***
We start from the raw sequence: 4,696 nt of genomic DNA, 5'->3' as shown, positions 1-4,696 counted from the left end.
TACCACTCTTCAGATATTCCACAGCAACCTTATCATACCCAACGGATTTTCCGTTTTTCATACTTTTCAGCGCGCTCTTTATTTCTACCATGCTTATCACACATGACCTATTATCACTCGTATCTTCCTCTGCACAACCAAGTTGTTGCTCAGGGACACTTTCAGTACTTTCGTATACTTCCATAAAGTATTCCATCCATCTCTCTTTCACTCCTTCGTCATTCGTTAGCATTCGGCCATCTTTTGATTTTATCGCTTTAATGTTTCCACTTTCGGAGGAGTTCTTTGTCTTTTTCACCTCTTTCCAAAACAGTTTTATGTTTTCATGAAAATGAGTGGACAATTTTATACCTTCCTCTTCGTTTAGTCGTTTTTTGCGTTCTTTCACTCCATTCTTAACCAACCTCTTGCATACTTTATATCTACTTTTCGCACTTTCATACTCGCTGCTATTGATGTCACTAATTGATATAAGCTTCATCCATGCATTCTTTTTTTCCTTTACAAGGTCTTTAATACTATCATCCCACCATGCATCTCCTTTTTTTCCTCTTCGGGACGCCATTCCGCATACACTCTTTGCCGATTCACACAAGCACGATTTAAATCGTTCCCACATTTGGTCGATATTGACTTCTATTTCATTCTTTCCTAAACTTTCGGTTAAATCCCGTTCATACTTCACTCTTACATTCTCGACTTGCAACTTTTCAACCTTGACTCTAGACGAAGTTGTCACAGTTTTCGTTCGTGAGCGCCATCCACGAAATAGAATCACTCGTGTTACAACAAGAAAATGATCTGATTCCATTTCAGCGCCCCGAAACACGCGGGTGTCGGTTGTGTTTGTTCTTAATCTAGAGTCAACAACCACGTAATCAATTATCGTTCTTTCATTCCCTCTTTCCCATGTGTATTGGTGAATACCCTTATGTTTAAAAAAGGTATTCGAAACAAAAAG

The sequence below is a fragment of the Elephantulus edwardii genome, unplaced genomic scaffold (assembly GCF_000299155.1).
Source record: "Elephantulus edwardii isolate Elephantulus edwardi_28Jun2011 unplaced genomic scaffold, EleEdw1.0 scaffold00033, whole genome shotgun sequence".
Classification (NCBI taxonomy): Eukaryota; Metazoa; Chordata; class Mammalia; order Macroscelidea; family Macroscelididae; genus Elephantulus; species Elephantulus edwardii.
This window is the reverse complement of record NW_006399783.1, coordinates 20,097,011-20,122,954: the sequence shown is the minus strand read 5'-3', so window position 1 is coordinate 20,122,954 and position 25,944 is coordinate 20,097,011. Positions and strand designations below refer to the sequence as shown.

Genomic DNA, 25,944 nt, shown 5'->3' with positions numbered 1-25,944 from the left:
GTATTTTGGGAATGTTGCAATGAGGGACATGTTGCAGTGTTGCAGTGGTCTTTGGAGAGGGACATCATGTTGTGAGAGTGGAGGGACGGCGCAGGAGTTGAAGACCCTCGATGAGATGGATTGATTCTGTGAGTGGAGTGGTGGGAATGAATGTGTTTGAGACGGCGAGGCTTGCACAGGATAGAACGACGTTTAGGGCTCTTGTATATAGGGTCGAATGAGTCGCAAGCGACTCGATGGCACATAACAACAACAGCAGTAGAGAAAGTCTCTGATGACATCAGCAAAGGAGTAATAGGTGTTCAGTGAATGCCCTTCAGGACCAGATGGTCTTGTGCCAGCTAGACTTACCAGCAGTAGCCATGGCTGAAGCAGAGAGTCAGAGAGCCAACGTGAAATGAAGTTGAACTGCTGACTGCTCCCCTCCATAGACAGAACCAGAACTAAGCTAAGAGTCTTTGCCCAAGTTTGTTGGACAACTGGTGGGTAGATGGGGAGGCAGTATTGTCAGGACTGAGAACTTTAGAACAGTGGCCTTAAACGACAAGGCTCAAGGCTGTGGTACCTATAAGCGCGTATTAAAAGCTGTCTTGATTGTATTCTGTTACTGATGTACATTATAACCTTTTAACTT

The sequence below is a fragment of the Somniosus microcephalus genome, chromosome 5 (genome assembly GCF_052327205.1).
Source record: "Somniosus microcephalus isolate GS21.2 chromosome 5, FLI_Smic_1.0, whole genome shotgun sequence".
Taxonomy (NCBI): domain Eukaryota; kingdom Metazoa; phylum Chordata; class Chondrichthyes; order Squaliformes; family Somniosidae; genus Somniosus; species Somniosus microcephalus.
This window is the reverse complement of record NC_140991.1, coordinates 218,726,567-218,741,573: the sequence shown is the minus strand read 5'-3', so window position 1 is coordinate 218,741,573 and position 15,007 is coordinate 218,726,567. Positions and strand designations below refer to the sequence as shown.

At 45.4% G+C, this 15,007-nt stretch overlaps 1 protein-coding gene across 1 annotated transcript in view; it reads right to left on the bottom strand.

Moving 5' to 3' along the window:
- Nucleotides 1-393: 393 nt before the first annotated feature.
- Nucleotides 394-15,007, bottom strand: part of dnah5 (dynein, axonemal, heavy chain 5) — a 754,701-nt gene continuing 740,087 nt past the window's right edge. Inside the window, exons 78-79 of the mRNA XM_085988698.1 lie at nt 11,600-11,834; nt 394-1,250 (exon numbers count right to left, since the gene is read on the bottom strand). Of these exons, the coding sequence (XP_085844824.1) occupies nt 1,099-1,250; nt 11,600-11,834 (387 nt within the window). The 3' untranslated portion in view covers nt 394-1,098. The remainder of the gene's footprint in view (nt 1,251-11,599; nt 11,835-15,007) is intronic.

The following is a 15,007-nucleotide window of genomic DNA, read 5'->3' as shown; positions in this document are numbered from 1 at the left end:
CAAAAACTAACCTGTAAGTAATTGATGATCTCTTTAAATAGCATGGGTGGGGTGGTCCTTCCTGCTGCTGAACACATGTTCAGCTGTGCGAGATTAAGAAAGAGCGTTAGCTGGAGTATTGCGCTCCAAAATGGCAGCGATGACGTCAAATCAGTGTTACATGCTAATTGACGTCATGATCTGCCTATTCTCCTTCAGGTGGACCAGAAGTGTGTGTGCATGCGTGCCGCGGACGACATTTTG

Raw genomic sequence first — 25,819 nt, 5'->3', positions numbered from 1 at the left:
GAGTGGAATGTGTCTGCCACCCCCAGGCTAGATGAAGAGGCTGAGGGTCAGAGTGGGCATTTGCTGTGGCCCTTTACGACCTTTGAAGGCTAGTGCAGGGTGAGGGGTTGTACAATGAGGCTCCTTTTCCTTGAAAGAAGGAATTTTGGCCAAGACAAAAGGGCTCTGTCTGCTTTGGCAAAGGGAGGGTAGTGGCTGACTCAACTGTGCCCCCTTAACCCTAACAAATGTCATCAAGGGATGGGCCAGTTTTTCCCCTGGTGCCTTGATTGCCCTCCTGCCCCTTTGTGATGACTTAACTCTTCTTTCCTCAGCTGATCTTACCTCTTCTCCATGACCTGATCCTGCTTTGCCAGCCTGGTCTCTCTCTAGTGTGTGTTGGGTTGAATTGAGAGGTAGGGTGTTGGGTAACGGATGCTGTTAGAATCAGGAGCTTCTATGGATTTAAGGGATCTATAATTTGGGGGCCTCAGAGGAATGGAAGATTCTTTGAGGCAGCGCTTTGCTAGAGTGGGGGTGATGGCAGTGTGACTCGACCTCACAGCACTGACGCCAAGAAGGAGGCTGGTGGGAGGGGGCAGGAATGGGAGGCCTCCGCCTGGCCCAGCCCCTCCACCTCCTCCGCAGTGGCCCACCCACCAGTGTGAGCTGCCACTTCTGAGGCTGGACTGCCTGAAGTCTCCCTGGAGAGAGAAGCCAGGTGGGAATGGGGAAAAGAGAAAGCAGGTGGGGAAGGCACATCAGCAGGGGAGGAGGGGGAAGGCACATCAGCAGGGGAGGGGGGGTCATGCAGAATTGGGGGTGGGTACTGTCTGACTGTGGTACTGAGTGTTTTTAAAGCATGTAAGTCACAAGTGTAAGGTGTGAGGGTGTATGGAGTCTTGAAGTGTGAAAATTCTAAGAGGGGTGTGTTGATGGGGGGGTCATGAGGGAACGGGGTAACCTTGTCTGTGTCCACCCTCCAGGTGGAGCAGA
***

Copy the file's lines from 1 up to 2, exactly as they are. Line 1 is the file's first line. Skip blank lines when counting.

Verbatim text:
We start from the raw sequence: 4,696 nt of genomic DNA, 5'->3' as shown, positions 1-4,696 counted from the left end.
TACCACTCTTCAGATATTCCACAGCAACCTTATCATACCCAACGGATTTTCCGTTTTTCATACTTTTCAGCGCGCTCTTTATTTCTACCATGCTTATCACACATGACCTATTATCACTCGTATCTTCCTCTGCACAACCAAGTTGTTGCTCAGGGACACTTTCAGTACTTTCGTATACTTCCATAAAGTATTCCATCCATCTCTCTTTCACTCCTTCGTCATTCGTTAGCATTCGGCCATCTTTTGATTTTATCGCTTTAATGTTTCCACTTTCGGAGGAGTTCTTTGTCTTTTTCACCTCTTTCCAAAACAGTTTTATGTTTTCATGAAAATGAGTGGACAATTTTATACCTTCCTCTTCGTTTAGTCGTTTTTTGCGTTCTTTCACTCCATTCTTAACCAACCTCTTGCATACTTTATATCTACTTTTCGCACTTTCATACTCGCTGCTATTGATGTCACTAATTGATATAAGCTTCATCCATGCATTCTTTTTTTCCTTTACAAGGTCTTTAATACTATCATCCCACCATGCATCTCCTTTTTTTCCTCTTCGGGACGCCATTCCGCATACACTCTTTGCCGATTCACACAAGCACGATTTAAATCGTTCCCACATTTGGTCGATATTGACTTCTATTTCATTCTTTCCTAAACTTTCGGTTAAATCCCGTTCATACTTCACTCTTACATTCTCGACTTGCAACTTTTCAACCTTGACTCTAGACGAAGTTGTCACAGTTTTCGTTCGTGAGCGCCATCCACGAAATAGAATCACTCGTGTTACAACAAGAAAATGATCTGATTCCATTTCAGCGCCCCGAAACACGCGGGTGTCGGTTGTGTTTGTTCTTAATCTAGAGTCAACAACCACGTAATCAATTATCGTTCTTTCATTCCCTCTTTCCCATGTGTATTGGTGAATACCCTTATGTTTAAAAAAGGTATTCGAAACAAAAAG